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How should I lay out this trim?

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Forum topic by noone posted 270 days ago 782 views 0 times favorited 17 replies Add to Favorites Watch
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noone

410 posts in 867 days


270 days ago

I am working on an applied molding project around our house which consists of a upper rail and picture frames and just got to my first question.

How should I handle what is in the pic here?

Do I need to pull out the old baseboard around the stairs and lay in a new piece of baseboard at an angle across the stairs and cut in the top pieces with a compound miter to match the angle of the baseboard?

Is this the way to go? Keep in mind that I would like to also put in a small picture frame in this area as well.

Are there any better ways to handle this?


17 replies so far

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firefighterontheside

3211 posts in 451 days


#1 posted 270 days ago

Do you intend to make your pic frame in that area square or to match the angle of the rail. You may consider running your rail level with the long rail and dead end it into the door casing. Then redo the base trim by the stairs in the same manner, keep it level with the other base. You will have to fill in the space under the base all the way down to the stairs. Then you can make a square pic frame on the short wall. Just what I might do or make it all tie together.

-- Bill M. I love my job as a firefighter, but nothing gives me the satisfaction of running my hand over a project that I have built and just finished sanding.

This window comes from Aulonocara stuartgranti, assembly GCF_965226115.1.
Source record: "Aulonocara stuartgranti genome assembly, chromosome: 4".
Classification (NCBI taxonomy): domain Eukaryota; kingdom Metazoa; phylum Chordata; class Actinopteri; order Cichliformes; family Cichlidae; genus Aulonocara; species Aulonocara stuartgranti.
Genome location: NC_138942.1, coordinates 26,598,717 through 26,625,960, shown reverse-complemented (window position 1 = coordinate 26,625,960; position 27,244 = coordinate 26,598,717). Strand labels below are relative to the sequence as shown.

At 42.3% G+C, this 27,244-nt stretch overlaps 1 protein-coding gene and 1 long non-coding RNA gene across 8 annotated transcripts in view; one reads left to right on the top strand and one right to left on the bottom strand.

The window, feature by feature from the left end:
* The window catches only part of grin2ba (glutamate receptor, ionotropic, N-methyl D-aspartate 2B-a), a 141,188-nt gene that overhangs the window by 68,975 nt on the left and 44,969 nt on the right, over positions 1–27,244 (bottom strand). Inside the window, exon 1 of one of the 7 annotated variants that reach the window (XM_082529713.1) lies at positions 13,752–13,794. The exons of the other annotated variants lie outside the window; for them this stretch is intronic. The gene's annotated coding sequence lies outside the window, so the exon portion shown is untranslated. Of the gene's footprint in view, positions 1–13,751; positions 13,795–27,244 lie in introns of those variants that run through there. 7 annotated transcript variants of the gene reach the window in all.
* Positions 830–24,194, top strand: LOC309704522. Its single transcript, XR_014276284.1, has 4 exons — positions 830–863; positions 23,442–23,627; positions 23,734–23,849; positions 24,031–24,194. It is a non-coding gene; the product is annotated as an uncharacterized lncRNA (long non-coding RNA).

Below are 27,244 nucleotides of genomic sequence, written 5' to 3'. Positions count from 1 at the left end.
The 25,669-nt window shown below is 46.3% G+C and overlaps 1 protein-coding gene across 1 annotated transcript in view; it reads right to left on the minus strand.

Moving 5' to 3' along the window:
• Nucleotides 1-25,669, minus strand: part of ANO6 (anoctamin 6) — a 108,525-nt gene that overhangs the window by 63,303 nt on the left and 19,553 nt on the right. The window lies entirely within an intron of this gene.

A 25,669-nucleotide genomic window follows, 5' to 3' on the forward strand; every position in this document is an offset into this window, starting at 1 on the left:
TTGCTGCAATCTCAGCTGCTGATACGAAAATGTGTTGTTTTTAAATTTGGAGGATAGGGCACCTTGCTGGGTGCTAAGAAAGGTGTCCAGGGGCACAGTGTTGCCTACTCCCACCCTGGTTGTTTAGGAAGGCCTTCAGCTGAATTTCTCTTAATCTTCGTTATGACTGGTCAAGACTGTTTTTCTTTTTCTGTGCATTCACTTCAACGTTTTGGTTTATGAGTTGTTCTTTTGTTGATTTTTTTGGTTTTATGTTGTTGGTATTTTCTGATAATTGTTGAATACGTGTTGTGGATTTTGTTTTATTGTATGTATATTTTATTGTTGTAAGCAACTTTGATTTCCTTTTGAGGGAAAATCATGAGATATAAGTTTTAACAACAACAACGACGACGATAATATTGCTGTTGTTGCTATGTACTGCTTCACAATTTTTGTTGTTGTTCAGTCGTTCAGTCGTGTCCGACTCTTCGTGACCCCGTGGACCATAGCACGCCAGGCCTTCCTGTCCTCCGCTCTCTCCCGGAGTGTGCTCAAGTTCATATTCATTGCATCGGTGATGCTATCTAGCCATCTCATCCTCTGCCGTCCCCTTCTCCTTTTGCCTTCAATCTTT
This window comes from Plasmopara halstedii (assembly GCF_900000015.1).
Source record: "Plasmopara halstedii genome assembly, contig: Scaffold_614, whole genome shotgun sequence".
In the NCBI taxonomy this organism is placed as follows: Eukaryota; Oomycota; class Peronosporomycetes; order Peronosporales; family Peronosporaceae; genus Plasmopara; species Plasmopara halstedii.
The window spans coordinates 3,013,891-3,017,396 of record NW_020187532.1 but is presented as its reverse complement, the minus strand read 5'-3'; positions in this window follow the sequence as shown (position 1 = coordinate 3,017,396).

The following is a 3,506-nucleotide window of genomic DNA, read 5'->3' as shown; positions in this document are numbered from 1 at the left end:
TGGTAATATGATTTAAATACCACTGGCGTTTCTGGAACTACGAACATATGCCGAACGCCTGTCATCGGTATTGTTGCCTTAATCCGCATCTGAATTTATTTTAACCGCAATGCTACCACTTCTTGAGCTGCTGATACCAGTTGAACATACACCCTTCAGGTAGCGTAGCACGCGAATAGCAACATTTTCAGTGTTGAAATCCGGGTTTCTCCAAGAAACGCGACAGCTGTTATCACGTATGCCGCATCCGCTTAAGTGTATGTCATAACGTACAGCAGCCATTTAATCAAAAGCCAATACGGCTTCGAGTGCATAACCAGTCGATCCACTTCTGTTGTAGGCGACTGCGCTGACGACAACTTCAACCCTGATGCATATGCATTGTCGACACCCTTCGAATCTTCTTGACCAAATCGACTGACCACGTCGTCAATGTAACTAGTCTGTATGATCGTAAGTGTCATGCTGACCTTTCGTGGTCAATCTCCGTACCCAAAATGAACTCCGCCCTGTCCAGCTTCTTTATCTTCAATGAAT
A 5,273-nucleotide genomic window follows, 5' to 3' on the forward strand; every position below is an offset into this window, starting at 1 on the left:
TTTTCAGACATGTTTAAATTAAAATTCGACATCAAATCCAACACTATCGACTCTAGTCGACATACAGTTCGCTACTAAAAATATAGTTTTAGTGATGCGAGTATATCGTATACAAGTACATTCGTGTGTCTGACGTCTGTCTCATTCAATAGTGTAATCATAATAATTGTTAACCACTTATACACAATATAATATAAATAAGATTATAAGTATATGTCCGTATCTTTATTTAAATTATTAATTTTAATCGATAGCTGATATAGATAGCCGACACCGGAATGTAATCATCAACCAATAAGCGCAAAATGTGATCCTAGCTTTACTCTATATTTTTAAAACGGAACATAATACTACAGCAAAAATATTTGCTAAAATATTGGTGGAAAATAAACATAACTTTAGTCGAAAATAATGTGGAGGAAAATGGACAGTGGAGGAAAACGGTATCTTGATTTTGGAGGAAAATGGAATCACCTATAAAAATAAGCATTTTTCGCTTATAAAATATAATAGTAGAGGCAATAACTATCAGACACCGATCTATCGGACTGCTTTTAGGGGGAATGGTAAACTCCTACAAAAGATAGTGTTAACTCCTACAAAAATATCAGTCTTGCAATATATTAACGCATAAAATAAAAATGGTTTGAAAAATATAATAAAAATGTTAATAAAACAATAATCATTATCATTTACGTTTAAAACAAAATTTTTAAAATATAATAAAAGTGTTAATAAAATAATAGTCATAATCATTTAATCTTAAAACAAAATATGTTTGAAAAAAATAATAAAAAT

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noone

410 posts in 867 days


#2 posted 270 days ago

The square will need to match the angle of the rail and the baseboard.

I don’t think I can leave the rail at the same level because the rail on the left side of the door continues around the room at 3 feet off the ground. I think it would look strange to have a rail on the right side of the door four feet high, while the left side of the door and rest of the room has a rail that is 3 feet high.

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firefighterontheside

3211 posts in 451 days


#3 posted 270 days ago

No that wouldn’t look good.

-- Bill M. I love my job as a firefighter, but nothing gives me the satisfaction of running my hand over a project that I have built and just finished sanding.

View GOOD LUCK TO ALL's profile

GOOD LUCK TO ALL

418 posts in 322 days


#4 posted 270 days ago

Like this? Definitely not to scale, but I think you need to turn the corner with your top rail before angling it down. That way you can get the profiles to line up correctly.

View Richforever's profile

Richforever

739 posts in 2315 days


#5 posted 270 days ago

One option is to put a little block called a plinth block on the corner. It connects the rails, but by interrupting the curves of the moldings it makes the mind think it belongs there and is OK. I’ve used this when floors and walls are all wacko, and it looks good.

-- Rich, Seattle, WA

View Jim Baldwin's profile

Jim Baldwin

49 posts in 953 days


#6 posted 270 days ago

I like what Kevin has drawn but perhaps you should alter the bottom base to match the upper detail. That would have been more correct as the moldings would then form a trapezoid, as would be correct going up any stairs.

-- Jim Baldwin/18th Century Handrail http://handrailer.com/

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kdc68

1933 posts in 872 days


#7 posted 270 days ago

+1 KevinJeffery…...he has solved your dilemma IMO

-- Measure "at least" twice and cut once

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Bogeyguy

456 posts in 663 days


#8 posted 270 days ago